7 Lessons We Can Learn from Jane Austen Today ...

She may have been from another century but there are still a lot of lessons we can learn from Jane Austen. I love her novels and I find that they're books you can come back to over and over again and still enjoy them. After all, didn't Italo Calvino say that 'a classic is a book that has never finished saying what it has to say'? With that thought in mind, I wanted to write a post on the lessons we can learn from Jane Austen and her books today, and why you shouldn't be put off by the 'classic' label if you haven't yet read them, because they're romantic, funny and surprisingly easy reading.

1. The Importance of Having an Open Mind

(Your reaction) Thank you!

The most important of the lessons we can learn from Jane Austen. Fanny Price (Mansfield Park) is criticised for being the worst of Austen's heroines, but I actually rather like her. Everything she does throughout the book is influenced by the fact that she's an outsider - her social standing is lower than the others around her and she is judged for it. Don't let yourself be like that. Approach everyone and everything with an open, fair mind.

2. Don't Believe Everything You Hear

(Your reaction) Thank you!

Elizabeth Bennet (Pride and Prejudice) makes a big mistake when she chooses to believe George Wickham about Darcy, at the cost of her sister's reputation and almost her own happiness. When someone tells you something about another person, take it with a pinch of salt. Find out for yourself before you decide it's true.

3. True Friends Will Be Honest with You

(Your reaction) Thank you!

Do you want friends who'll be afraid to tell you when you're acting like a primadonna, or do you want friends who'll be honest with you? In Emma, it was Mr Knightley who proved himself a true friend to Emma by telling her she was wrong. Part of supporting your friends is helping to steer them in the right direction - if you have someone that does that for you, then you should hold on to them.

4. Don't Rely on First Impressions

(Your reaction) Thank you!

George Wickham, Mr Willoughby (Sense and Sensibility) - the men that appeared dashing and honourable at the beginning of the book often ended up with the worst of intentions by the end of it. And who knew that that the cold, stuck-up Mr Darcy who refused to dance at the beginning of the book would end up as its hero? Austen's books teach us that we shouldn't judge people on our first impressions of them - we need to take the time to get to know them.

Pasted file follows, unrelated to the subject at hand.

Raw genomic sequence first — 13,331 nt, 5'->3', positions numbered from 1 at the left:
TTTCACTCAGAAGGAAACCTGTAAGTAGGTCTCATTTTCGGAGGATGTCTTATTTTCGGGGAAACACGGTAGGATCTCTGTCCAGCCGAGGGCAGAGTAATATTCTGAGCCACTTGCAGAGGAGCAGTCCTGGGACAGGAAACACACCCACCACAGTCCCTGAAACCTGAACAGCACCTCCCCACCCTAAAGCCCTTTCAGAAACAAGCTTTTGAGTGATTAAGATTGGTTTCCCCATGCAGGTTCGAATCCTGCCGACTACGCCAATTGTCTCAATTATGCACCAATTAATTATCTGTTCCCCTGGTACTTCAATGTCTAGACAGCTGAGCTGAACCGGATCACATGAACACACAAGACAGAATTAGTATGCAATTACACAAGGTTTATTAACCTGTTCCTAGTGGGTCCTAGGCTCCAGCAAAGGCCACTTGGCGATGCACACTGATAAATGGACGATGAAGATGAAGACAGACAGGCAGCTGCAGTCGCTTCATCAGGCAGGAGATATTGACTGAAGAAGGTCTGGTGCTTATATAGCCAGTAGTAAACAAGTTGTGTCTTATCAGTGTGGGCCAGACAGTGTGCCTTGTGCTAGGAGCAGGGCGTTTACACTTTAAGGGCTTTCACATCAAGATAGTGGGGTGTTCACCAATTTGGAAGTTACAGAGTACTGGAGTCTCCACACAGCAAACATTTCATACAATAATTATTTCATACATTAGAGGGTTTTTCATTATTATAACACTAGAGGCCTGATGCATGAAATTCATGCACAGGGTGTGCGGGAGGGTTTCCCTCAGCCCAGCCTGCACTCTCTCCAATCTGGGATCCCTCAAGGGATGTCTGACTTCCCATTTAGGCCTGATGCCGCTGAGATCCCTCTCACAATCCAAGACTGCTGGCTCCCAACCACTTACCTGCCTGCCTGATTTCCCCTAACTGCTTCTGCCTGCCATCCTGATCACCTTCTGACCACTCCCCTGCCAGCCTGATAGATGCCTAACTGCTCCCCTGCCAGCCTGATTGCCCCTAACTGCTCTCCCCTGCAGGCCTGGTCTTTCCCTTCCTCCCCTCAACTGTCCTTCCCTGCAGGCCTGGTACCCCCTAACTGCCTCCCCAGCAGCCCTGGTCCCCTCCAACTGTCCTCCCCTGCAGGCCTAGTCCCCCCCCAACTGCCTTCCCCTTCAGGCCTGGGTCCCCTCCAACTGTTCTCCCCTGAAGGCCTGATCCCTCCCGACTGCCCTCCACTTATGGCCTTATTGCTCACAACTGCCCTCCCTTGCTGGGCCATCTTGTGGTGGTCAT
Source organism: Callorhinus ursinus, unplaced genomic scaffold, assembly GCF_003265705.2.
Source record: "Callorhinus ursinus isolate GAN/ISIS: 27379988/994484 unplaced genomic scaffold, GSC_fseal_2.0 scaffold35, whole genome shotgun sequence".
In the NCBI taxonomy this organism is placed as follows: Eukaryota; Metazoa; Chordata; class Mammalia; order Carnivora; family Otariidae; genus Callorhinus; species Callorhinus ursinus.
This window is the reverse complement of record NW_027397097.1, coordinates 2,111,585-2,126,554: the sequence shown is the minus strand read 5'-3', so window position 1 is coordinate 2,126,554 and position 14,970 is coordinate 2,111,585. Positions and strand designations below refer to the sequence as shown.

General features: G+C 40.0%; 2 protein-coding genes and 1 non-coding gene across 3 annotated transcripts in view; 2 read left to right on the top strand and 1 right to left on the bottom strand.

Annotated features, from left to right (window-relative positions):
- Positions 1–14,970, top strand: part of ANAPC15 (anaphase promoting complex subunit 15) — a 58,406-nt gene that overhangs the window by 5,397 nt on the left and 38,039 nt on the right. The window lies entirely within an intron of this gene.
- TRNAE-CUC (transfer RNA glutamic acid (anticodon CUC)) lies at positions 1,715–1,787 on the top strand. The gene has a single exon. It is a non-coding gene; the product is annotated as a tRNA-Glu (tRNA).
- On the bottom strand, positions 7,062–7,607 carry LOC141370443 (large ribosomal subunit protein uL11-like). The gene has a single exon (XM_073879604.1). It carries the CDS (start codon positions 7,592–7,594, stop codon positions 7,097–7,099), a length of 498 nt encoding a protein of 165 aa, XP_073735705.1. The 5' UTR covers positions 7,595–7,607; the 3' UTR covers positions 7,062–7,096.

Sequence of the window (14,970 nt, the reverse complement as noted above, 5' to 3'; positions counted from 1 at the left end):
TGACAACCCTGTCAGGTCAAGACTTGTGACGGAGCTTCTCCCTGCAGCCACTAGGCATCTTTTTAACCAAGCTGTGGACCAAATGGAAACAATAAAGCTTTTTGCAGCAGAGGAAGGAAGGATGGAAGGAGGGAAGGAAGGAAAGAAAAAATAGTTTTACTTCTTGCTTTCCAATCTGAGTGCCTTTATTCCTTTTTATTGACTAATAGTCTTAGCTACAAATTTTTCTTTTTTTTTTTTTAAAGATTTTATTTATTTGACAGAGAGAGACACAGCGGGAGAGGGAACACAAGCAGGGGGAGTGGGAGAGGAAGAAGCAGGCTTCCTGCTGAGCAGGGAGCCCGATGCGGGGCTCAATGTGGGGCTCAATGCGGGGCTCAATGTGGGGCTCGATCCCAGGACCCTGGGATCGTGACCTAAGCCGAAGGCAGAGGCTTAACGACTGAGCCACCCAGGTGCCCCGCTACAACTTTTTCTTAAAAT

5. Don't Judge Someone on Their Social Standing

(Your reaction) Thank you!

Jane lived and wrote in a world where your social standing often determined the entire course of your life. She used her writing to poke fun at the strict social rituals that dictated her life, and social snobbery is a theme that runs throughout her novels. Things are very different now but we still tend to judge people on how much money they have, the way they speak, where they're from. Austen's novels underline how ridiculous this is - your wealth doesn't define who you are, so don't define others by theirs.

6. Nice Guys Don't Finish Last

(Your reaction) Thank you!

The whole nice guys always finish last thing? What a load of tosh. If you're finishing last, it's probably because you're doing something wrong. What better novel to illustrate this than Sense and Sensibility? Yes, so Marianne did fall for Willoughby first, but Colonel Brandon ends up getting his girl. Nice guys might have a slower start but they'll finish first in the end.

7. Don't Settle

(Your reaction) Thank you!

If Pride and Prejudice gave us anything - besides an everlasting love for the dashing Mr Darcy - it taught us that you should never settle. Elizabeth Bennet, living in a society where marriage was really the only option for women, turned down the horrifying Mr Collins, even though she knew it might mean that she would remain alone. Obviously, she didn't - but we know that it's better to be alone than with someone you don't love.

Jane Austen's work may seem outdated to some now but as you can see, we can still learn a lot from her - and that's why her novels still resonate today. What's your favourite classic novel?

Please rate this article
(click a star to vote)